Traces of round shaped blows and cracks were found on the bones. Presumably, it was iron like hailstones, just as the legend tells.
The 2004 expedition also took samples of the bones as well as bits of preserved human tissues. DNA analysis was supported by the Hyderabad's Center for Cellular and Molecular Biology in India, and the research team included several European scientists.
The plausible scenario of what exactly happened? The two groups perhaps met at the foot of the mountain. The first of the two, taller and who which outnumbered the others, probably wanted to make a pilgrimage pass through the mountain.
The second group, with thinner and smaller bones, showed up as their local guides. The travelers were related to each other, a large family or tribe, and could have come from Iran. The locals that guided the way were unrelated.
Another suggestion is that they braved the elements to collect Keeda Jadi, which are larvae of the ghost moth that have become the home to a fungus, that actually wraps around the larvae and slowly devours it. These Magical Mushrooms are believed to have incredible medicinal properties and locals head out in search of them in the springtime.
The journey should have progressed well until the point everyone was trapped, with no place to run and hide as a disaster struck. A violent torrent of baseball sized hailstones falling from the skies battered the whole group.
Trekkers who come to the lake can still see the remains of this ancient group, though the number of visible skeletons has over time been reduced. It is said people take some of the bones as a souvenir. Government officials have considered preserving the site from further desecration by travelers, to ensure the age old remains are left as they are.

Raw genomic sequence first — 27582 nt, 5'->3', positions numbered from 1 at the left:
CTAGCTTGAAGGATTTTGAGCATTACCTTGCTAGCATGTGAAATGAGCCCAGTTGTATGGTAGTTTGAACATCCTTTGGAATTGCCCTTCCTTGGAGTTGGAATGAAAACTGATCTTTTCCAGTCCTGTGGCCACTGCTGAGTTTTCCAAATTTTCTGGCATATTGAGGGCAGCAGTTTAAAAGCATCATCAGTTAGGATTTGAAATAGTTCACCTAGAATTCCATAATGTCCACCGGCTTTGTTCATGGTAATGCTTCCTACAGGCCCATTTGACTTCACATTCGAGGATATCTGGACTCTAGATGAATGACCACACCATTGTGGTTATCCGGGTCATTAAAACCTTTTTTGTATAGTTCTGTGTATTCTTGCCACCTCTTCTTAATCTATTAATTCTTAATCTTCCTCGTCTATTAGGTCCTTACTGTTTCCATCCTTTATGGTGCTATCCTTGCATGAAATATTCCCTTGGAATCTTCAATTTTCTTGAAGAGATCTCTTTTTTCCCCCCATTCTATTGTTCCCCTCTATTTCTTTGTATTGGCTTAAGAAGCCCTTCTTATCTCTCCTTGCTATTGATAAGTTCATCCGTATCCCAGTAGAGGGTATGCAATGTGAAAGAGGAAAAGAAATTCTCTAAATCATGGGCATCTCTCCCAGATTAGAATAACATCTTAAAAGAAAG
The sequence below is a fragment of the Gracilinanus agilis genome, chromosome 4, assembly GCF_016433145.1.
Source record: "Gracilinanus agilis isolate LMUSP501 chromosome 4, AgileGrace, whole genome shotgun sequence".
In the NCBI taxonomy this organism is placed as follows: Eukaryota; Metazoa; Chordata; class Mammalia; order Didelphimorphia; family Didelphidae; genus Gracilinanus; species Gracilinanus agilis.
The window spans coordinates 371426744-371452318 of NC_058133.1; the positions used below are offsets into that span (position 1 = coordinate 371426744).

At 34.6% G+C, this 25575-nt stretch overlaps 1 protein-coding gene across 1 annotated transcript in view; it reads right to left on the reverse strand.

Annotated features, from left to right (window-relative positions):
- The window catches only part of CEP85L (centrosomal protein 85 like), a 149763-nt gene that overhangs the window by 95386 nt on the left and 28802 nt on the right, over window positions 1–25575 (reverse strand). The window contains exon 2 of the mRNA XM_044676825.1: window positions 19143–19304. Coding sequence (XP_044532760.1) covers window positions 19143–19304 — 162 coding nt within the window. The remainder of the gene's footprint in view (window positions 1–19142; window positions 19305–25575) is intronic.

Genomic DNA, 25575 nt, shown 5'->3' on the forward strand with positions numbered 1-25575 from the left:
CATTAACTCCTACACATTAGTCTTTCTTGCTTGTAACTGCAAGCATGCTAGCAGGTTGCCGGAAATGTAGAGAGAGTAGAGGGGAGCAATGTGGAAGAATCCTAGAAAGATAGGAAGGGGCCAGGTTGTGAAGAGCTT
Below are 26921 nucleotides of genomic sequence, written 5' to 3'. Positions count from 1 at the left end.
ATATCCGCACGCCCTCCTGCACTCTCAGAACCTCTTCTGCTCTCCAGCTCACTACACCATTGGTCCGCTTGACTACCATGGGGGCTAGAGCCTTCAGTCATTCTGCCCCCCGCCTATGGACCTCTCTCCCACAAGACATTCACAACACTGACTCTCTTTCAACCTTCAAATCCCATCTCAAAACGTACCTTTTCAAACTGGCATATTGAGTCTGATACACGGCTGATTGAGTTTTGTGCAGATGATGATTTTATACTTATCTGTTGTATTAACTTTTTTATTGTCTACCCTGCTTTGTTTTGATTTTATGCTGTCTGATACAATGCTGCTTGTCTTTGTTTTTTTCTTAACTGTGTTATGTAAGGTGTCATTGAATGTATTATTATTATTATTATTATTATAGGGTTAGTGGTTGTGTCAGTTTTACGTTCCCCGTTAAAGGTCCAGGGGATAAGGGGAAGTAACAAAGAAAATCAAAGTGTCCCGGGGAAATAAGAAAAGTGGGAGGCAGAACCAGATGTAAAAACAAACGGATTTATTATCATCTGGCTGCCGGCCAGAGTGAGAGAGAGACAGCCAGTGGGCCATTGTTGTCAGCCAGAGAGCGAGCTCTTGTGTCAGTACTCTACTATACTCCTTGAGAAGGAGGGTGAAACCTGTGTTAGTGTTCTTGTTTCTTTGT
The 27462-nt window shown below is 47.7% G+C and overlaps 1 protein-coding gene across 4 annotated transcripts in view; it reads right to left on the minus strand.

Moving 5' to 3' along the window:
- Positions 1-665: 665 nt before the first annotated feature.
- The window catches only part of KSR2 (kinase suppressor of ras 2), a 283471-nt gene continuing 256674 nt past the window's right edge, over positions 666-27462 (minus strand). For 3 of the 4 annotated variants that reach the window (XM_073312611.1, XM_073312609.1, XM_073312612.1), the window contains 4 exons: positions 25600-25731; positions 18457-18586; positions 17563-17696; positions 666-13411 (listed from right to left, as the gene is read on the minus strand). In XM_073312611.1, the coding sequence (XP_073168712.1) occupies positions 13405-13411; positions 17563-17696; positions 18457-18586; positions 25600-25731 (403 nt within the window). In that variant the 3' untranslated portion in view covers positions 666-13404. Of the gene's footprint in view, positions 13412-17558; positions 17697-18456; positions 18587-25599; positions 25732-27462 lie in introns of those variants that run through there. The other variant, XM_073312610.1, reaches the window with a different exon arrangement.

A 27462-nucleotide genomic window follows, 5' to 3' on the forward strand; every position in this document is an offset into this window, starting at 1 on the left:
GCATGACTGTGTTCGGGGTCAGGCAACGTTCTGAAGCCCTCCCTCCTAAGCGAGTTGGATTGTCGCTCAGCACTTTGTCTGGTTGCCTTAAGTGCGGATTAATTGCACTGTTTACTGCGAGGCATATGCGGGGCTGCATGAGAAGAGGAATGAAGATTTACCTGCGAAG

It was evident that the bones were quite old indeed. Flesh, hair, and the bones themselves had been preserved by the dry, cold air, but no one could properly determine exactly when they were from. More than that, they had no idea what had killed over 200 people in this small valley.
As it turns out, all the bodies date to around 850 A.D. DNA evidence indicates that there were two distinct groups of people, one a family or tribe of closely related individuals, and a second smaller, shorter group of locals, likely hired as porters and guides. Rings, spears, leather shoes, and bamboo staves were found, leading experts to believe that the group was comprised of pilgrims heading through the valley with the help of the locals.
All the bodies had died in a similar way, from blows to the head. However, the short deep cracks in the skulls appeared to be the result not of weapons, but rather of something rounded. The bodies also only had wounds on their heads, and shoulders as if the blows had all come from directly above. What had killed them all, porter and pilgrim alike?
Among Himalayan women there is an ancient and traditional folk song. The lyrics describe a goddess so enraged at outsiders who defiled her mountain sanctuary that she rained death upon them by flinging hailstones hard as iron. After much research and consideration, the 2004 expedition came to the same conclusion. All 200 people died from a sudden and severe hailstorm.
Trapped in the valley with nowhere to hide or seek shelter, the hard as iron cricket ball sized, 9" circumference hailstones came by the thousands, resulting in the travelers bizarre sudden death. The remains lay in the lake for 1,200 years until their discovery.
There are no roads to this place yet, so one has to undertake a 3 to 4 day trek to reach the skeleton lake starting from Gwaldum in Chamoli district. The skeleton lake is covered with ice for most of the time during the year.